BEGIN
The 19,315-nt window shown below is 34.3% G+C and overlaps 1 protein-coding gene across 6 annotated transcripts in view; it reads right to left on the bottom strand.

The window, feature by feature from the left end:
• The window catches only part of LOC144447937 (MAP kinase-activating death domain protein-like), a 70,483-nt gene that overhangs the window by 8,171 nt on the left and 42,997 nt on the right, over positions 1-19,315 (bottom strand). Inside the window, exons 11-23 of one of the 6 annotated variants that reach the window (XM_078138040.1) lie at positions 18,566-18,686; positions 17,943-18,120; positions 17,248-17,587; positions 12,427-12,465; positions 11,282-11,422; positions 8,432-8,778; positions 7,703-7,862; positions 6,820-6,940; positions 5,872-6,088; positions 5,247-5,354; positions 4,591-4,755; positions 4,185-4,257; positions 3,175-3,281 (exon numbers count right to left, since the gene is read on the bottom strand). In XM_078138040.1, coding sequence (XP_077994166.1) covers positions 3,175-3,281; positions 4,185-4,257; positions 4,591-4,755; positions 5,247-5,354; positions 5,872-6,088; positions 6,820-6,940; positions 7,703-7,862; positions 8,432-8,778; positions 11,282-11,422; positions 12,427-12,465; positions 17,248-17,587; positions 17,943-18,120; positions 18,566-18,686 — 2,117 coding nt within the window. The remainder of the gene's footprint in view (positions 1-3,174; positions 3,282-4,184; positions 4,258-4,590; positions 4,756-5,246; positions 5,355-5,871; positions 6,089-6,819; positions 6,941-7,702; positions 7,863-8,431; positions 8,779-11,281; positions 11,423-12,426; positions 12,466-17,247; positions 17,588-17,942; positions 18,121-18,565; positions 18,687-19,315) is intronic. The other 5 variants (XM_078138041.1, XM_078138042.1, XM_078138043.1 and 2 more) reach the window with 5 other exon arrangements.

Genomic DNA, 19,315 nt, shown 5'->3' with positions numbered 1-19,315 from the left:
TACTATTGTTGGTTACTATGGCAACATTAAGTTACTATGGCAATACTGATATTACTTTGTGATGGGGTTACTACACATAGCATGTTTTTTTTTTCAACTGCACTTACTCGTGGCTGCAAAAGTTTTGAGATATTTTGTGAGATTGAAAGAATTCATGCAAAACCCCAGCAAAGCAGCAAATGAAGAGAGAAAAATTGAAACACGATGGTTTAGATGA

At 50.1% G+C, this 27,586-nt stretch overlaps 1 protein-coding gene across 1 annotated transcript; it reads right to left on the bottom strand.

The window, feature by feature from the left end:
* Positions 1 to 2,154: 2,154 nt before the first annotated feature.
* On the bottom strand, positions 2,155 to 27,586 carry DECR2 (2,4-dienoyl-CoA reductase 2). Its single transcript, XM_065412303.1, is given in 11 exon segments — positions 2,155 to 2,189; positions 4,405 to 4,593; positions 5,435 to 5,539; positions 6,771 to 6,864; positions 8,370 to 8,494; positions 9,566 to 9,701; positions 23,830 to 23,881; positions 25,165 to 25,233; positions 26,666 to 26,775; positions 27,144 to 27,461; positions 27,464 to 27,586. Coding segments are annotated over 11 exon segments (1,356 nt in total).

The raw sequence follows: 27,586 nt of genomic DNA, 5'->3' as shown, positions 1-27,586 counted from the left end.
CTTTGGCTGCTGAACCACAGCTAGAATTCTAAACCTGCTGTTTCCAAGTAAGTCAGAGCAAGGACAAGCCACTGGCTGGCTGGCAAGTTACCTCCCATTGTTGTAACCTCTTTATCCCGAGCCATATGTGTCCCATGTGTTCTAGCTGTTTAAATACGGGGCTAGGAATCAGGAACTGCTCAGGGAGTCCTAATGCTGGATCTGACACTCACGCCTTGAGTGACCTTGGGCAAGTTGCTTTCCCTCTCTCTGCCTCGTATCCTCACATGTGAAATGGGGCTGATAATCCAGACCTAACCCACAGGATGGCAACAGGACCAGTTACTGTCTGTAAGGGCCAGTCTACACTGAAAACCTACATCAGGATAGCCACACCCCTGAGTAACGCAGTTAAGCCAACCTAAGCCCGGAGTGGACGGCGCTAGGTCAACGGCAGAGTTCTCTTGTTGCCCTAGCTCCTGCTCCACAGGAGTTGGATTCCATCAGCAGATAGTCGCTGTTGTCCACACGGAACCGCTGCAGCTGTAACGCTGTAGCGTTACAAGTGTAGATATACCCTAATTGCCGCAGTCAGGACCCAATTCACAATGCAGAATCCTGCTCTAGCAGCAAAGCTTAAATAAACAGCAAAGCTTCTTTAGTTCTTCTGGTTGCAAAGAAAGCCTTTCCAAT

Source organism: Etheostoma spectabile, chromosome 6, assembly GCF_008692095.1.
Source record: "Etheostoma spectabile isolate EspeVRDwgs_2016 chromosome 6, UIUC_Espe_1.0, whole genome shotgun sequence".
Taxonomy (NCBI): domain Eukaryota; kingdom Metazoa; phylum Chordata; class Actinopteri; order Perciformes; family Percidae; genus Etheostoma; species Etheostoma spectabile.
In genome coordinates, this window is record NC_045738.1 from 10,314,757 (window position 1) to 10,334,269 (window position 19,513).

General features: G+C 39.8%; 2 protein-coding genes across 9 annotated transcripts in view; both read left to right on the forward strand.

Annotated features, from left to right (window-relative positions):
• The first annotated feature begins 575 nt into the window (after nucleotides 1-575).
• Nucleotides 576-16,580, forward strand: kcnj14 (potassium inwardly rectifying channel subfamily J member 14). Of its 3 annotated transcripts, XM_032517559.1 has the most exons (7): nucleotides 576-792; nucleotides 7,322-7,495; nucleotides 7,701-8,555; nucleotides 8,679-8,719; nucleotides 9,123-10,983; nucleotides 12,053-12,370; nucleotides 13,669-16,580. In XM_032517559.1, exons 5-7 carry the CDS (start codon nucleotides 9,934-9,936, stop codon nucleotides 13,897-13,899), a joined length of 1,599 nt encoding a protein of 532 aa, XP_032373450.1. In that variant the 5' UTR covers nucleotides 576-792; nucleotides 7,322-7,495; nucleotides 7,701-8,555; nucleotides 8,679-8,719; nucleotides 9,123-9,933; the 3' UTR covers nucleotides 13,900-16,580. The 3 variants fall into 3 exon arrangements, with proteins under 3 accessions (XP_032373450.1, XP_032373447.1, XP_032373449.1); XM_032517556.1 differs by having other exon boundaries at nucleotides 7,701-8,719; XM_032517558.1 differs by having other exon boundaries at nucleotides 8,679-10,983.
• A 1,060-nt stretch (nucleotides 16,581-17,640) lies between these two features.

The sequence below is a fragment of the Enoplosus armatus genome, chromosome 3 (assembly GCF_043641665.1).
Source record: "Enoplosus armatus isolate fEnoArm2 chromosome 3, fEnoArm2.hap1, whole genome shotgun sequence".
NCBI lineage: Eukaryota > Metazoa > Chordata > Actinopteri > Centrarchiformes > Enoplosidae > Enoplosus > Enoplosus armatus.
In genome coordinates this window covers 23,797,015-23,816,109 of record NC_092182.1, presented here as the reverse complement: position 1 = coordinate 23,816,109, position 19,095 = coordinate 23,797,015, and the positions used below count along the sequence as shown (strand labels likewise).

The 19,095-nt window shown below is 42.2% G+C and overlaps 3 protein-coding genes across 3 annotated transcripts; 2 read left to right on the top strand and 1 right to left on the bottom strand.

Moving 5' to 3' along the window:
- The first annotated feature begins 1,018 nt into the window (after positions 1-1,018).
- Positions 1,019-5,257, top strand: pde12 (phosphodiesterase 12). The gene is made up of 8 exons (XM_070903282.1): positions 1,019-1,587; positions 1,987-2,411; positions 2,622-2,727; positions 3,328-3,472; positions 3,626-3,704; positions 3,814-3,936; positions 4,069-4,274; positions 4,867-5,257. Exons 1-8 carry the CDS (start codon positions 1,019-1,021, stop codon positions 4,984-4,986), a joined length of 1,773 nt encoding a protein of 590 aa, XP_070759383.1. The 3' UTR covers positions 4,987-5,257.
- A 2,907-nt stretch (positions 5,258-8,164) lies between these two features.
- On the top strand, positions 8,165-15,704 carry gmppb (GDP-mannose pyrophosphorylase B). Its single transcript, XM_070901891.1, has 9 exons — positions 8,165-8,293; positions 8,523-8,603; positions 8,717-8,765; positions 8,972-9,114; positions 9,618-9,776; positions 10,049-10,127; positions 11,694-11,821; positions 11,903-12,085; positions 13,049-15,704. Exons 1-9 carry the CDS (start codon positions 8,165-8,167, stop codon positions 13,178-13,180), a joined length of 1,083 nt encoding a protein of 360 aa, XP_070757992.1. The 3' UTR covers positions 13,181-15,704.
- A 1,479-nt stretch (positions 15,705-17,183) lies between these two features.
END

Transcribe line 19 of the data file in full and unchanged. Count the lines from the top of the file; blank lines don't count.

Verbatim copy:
• Nucleotides 576-16,580, forward strand: kcnj14 (potassium inwardly rectifying channel subfamily J member 14). Of its 3 annotated transcripts, XM_032517559.1 has the most exons (7): nucleotides 576-792; nucleotides 7,322-7,495; nucleotides 7,701-8,555; nucleotides 8,679-8,719; nucleotides 9,123-10,983; nucleotides 12,053-12,370; nucleotides 13,669-16,580. In XM_032517559.1, exons 5-7 carry the CDS (start codon nucleotides 9,934-9,936, stop codon nucleotides 13,897-13,899), a joined length of 1,599 nt encoding a protein of 532 aa, XP_032373450.1. In that variant the 5' UTR covers nucleotides 576-792; nucleotides 7,322-7,495; nucleotides 7,701-8,555; nucleotides 8,679-8,719; nucleotides 9,123-9,933; the 3' UTR covers nucleotides 13,900-16,580. The 3 variants fall into 3 exon arrangements, with proteins under 3 accessions (XP_032373450.1, XP_032373447.1, XP_032373449.1); XM_032517556.1 differs by having other exon boundaries at nucleotides 7,701-8,719; XM_032517558.1 differs by having other exon boundaries at nucleotides 8,679-10,983.